Irreplaceable People DON’T get Promoted


I once gave some really good advice to a friend and coworker. Here it is:

Irreplaceable people never get promoted.

I know what you’re thinking. You’re thinking that what I just said doesn’t make any sense.

Here’s why it does.

If you take pride in your job and the work that you are doing, it’s easy to be constantly looking for more responsibilities to take on, that’s natural. A HUGE mistake I see people making all the time is taking on new job duties, and not letting anything else go. This cycle will repeat itself for a few years, and before you know it, you’ll be doing the job of five different people, and you’ll be up to your neck with things to do.

Here’s the situation; you’ve been taking on work for years, without letting any of your current job responsibilities go, or giving them to someone else. When your company is hiring for a position above you, of course you’ll want to apply. You think you’ll have a good chance to get the job, since you are doing so much for the company already, but trust me, you’re wrong. Here is how the company might view it:

If they promote you, they have to train you on your new job role along with training the new hire they acquired to replace you in your old role. They have to train two people.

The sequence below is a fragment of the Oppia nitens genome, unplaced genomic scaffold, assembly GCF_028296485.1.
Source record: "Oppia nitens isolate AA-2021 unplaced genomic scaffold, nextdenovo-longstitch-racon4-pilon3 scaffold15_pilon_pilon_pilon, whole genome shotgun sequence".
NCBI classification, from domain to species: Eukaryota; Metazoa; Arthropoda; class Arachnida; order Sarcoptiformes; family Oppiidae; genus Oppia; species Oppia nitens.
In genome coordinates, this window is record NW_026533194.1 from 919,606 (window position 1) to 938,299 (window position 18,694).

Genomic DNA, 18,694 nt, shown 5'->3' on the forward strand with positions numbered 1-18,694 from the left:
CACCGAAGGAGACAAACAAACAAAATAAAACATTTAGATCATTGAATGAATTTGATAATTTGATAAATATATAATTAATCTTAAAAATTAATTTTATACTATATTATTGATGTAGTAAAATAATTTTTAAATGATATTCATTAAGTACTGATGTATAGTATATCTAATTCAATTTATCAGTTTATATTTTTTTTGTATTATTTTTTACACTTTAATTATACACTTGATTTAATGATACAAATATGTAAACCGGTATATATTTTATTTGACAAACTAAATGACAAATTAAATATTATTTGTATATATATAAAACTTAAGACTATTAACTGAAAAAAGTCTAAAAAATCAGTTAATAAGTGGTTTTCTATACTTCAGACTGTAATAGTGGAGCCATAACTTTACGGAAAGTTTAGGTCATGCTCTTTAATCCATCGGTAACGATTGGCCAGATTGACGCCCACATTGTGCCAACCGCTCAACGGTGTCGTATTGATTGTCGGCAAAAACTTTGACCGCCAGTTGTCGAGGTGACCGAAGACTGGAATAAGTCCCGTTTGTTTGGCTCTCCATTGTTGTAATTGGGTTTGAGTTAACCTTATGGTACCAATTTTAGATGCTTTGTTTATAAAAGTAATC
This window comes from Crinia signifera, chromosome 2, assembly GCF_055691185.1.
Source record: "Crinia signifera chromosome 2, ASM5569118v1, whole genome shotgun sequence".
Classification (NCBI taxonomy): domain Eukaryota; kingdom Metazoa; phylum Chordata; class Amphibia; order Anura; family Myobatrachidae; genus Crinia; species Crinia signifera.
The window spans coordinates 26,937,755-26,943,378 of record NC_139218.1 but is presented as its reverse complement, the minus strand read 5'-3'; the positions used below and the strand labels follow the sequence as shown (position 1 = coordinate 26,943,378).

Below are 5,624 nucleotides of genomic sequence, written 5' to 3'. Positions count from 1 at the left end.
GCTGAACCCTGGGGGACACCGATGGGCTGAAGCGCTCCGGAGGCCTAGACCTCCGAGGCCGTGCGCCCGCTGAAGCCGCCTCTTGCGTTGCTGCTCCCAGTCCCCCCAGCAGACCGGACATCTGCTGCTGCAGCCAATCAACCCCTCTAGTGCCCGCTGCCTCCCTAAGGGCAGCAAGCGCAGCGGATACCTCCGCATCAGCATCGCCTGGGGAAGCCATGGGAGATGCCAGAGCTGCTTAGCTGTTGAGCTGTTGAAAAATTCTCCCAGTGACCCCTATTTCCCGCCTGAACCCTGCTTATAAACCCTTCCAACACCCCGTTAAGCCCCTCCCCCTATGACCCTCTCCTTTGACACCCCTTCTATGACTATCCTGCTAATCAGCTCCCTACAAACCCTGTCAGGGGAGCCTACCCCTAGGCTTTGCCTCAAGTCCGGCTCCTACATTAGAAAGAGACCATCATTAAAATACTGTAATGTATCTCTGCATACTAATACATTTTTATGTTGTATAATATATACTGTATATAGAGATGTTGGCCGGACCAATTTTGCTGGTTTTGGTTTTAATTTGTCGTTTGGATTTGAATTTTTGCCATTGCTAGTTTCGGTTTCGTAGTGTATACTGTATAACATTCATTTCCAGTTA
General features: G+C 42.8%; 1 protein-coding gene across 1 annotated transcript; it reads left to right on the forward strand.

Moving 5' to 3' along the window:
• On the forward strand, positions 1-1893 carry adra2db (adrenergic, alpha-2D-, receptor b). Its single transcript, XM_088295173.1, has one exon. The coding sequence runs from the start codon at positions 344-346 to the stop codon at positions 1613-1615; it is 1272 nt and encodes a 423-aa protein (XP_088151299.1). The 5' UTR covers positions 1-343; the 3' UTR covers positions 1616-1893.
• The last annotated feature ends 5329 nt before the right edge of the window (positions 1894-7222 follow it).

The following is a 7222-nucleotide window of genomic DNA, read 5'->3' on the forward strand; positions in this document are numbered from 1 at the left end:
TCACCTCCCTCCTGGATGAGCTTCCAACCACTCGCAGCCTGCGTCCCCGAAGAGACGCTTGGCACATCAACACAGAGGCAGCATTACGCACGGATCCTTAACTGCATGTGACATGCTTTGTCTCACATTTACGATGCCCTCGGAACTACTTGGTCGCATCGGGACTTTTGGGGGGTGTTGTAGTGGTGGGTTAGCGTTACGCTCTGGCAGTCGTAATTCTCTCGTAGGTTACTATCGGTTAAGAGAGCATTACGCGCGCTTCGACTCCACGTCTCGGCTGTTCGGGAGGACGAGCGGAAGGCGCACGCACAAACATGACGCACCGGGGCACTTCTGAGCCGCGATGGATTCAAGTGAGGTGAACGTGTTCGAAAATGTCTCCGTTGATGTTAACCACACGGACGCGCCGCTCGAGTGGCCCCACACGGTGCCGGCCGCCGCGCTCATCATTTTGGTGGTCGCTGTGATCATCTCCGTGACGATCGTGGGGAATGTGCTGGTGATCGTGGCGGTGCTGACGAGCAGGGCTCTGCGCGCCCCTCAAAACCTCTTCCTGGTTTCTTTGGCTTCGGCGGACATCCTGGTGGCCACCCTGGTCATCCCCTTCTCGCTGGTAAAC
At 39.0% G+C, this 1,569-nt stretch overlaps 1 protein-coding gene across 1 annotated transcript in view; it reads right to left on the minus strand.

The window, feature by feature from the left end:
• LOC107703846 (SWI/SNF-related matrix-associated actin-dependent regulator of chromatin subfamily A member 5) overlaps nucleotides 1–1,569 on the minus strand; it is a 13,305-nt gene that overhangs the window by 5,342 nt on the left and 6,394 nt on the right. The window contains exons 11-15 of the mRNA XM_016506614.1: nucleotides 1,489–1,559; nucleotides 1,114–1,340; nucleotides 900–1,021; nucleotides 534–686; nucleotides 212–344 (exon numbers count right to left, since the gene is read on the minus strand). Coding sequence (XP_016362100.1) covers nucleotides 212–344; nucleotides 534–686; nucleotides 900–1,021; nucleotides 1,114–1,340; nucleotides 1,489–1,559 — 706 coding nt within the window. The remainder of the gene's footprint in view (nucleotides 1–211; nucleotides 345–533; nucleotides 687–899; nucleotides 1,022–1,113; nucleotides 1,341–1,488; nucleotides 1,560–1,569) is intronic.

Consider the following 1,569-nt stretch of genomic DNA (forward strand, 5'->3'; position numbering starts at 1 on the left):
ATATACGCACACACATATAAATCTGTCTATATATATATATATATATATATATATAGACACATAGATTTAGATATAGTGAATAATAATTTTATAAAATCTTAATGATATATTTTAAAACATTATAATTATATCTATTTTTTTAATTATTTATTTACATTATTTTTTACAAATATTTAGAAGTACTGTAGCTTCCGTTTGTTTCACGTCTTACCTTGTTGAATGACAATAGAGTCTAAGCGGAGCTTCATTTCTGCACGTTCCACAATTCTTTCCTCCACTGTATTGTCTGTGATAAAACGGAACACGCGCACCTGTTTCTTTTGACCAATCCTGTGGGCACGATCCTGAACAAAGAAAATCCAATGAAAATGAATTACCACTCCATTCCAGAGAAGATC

If they leave you in your current role, and hire someone above you, they only have to train one person, the new hire.

I’m not saying this is right, or fair, but I’ve seen this happen, and sometimes companies just think this way, they can’t help it.

Let me be clear, I’m not saying to give away all of your job responsibilities and start asking for a promotion. What I am saying is this; if you are fortunate enough to get more responsibilities, don’t be afraid to train someone else on things that you have mastered. This doesn’t make you lazy, it makes you a leader.

Alex Einhorn is the Game Presentation Manager and On-Field Host for the Lancaster Barnstormers and the founder of Baseball Desk. Follow him on twitter @EinhornTweets and @BaseballDesk



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